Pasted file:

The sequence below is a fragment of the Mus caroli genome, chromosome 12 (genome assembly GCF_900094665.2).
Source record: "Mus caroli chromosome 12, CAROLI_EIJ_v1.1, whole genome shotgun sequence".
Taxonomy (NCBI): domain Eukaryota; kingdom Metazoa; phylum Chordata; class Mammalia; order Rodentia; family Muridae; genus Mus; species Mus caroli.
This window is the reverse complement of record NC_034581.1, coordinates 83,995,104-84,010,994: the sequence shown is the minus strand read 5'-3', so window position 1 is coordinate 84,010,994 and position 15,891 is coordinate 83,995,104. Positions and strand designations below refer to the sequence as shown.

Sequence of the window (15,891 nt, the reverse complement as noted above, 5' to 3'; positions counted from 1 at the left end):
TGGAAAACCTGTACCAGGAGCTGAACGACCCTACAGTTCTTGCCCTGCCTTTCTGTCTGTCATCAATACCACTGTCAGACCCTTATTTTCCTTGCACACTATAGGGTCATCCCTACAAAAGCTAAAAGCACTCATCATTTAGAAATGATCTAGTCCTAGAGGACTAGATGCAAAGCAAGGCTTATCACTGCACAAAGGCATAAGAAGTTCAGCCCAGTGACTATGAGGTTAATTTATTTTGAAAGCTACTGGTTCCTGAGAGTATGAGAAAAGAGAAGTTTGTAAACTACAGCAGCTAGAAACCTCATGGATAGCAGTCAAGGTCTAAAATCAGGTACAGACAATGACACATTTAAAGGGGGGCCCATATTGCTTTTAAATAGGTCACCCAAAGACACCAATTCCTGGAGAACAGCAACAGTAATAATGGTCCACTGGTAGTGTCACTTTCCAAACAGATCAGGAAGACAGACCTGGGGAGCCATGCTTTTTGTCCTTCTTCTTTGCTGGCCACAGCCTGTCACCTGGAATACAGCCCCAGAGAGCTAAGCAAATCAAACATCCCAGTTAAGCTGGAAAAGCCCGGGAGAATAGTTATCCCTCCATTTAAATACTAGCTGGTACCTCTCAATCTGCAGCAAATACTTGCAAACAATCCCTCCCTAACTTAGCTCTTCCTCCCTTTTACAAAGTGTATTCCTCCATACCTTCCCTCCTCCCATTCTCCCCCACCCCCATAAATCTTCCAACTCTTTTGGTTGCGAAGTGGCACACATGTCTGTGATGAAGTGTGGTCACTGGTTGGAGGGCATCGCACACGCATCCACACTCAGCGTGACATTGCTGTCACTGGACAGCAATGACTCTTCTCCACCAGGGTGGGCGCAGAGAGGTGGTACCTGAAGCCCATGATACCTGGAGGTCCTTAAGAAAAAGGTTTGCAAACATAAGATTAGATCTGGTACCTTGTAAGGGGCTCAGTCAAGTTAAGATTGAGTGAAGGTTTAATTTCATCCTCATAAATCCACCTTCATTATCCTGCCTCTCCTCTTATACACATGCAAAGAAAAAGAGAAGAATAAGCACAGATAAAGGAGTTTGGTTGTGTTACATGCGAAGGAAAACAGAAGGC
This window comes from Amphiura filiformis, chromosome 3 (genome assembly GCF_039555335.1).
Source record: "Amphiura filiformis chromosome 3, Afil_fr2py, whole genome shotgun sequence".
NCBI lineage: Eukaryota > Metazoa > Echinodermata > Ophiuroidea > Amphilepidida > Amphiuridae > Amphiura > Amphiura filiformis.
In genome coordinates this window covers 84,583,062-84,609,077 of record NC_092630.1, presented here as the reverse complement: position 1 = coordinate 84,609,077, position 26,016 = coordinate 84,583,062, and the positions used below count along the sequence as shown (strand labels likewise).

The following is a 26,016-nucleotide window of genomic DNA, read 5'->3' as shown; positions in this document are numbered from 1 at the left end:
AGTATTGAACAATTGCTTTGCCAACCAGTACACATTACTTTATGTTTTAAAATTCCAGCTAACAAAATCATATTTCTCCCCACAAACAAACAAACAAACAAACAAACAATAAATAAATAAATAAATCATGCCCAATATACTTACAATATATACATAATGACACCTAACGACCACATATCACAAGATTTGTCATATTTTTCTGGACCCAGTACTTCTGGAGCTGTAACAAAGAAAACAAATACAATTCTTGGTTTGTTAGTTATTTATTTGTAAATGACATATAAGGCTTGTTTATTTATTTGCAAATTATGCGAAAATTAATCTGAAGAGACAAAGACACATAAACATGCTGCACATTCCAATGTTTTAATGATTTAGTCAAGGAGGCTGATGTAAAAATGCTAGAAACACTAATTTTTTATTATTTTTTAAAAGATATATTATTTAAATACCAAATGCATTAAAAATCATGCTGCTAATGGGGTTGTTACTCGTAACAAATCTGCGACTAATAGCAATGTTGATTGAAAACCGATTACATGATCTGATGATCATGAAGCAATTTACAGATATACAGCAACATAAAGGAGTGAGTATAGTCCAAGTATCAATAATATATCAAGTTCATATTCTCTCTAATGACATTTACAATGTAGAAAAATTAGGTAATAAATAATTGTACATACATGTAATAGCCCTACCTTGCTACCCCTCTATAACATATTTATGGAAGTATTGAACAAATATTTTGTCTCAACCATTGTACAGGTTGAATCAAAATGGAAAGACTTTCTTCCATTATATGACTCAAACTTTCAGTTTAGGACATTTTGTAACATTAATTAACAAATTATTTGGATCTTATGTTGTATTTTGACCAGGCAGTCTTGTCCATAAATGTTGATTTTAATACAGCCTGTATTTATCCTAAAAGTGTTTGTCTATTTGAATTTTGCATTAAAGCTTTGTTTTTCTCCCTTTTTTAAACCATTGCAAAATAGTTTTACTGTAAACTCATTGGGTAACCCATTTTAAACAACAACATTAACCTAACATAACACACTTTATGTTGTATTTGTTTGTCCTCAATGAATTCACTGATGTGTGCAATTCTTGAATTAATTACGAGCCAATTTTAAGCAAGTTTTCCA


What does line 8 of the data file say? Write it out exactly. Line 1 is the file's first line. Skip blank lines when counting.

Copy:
Source record: "Amphiura filiformis chromosome 3, Afil_fr2py, whole genome shotgun sequence".